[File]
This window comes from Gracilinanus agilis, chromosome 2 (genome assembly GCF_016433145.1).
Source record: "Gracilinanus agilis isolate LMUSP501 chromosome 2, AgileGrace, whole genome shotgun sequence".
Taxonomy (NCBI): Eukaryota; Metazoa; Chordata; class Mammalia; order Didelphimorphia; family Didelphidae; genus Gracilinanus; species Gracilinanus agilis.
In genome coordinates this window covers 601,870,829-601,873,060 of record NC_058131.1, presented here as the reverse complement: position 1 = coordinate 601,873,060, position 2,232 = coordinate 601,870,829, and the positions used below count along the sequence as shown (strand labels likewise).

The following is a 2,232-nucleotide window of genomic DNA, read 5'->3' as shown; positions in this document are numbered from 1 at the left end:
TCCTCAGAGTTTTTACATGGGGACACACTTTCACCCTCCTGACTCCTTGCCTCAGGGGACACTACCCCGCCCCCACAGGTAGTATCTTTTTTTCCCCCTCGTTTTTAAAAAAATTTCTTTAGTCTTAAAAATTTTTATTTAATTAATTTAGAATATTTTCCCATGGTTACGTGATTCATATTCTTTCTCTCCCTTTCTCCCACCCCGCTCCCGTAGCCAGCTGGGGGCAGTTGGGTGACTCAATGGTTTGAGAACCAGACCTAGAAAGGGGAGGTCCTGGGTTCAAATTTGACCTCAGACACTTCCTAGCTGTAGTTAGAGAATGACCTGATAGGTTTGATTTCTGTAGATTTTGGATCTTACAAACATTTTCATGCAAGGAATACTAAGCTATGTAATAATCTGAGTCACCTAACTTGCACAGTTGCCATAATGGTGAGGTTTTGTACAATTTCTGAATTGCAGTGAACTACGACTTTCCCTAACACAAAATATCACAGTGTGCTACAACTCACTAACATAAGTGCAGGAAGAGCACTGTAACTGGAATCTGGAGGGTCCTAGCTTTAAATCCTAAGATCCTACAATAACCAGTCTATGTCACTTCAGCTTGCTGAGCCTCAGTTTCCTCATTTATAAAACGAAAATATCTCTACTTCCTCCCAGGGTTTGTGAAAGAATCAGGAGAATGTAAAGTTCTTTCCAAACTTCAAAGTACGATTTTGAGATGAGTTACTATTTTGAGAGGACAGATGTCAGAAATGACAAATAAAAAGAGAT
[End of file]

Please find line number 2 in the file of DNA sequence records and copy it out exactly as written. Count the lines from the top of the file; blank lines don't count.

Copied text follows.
Source record: "Gracilinanus agilis isolate LMUSP501 chromosome 2, AgileGrace, whole genome shotgun sequence".